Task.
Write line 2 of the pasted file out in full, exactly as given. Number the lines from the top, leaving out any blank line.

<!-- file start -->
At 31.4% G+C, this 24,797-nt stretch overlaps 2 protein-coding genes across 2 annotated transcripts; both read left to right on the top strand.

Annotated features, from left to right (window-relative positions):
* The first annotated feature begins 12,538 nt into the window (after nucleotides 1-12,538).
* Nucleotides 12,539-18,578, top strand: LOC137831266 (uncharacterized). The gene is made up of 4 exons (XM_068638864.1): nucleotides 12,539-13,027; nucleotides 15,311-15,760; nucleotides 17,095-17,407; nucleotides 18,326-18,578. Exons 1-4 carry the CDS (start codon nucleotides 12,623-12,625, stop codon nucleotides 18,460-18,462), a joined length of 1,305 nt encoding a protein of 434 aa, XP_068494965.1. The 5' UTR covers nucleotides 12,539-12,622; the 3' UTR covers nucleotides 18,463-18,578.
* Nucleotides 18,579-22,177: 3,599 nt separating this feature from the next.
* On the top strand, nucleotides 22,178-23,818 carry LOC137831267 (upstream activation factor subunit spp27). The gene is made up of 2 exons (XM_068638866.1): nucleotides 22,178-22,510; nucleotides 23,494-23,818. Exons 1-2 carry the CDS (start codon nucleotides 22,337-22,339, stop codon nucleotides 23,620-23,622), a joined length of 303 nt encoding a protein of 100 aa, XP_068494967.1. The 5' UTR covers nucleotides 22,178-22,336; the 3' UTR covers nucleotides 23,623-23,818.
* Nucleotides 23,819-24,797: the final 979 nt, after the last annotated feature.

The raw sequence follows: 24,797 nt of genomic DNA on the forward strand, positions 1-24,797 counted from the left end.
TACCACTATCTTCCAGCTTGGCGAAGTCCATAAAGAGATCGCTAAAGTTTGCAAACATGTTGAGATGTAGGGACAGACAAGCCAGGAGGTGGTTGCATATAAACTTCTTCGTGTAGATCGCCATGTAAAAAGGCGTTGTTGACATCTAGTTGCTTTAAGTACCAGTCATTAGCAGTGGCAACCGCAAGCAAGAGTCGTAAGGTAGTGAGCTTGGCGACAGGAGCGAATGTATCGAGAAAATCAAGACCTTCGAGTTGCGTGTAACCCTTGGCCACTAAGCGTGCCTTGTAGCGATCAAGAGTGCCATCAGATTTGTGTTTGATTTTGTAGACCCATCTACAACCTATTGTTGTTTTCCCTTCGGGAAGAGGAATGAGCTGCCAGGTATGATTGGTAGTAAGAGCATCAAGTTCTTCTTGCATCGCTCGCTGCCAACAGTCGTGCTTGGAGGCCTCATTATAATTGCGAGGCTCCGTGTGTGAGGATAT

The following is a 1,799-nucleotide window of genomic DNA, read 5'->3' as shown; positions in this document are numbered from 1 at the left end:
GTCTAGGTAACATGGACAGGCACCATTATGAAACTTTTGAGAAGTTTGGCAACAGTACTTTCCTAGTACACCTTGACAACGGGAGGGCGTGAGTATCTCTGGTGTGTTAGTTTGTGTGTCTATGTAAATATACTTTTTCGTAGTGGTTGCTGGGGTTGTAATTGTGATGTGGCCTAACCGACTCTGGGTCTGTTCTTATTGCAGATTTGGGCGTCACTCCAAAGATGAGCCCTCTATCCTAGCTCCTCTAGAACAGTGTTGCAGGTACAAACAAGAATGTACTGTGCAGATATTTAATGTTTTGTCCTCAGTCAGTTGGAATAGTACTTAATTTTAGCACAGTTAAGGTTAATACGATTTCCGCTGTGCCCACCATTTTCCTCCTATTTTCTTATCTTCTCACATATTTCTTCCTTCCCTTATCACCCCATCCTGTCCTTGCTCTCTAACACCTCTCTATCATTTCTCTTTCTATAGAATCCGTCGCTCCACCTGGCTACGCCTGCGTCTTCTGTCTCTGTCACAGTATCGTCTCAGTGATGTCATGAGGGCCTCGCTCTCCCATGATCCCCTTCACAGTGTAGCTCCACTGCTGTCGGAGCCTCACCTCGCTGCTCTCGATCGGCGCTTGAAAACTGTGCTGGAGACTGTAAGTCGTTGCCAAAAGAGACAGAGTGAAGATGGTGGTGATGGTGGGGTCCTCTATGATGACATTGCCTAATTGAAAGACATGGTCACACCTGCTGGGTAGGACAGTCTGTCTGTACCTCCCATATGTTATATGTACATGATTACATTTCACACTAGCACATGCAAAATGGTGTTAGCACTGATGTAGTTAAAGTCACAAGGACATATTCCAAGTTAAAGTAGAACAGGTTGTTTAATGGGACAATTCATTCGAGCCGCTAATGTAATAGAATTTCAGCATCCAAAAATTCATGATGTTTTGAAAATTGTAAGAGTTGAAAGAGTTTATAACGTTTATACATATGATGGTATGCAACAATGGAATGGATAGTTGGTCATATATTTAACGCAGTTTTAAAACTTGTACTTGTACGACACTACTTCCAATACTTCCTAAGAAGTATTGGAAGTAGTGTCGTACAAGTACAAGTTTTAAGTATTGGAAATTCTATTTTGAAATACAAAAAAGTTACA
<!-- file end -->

Annotated features, from left to right (window-relative positions):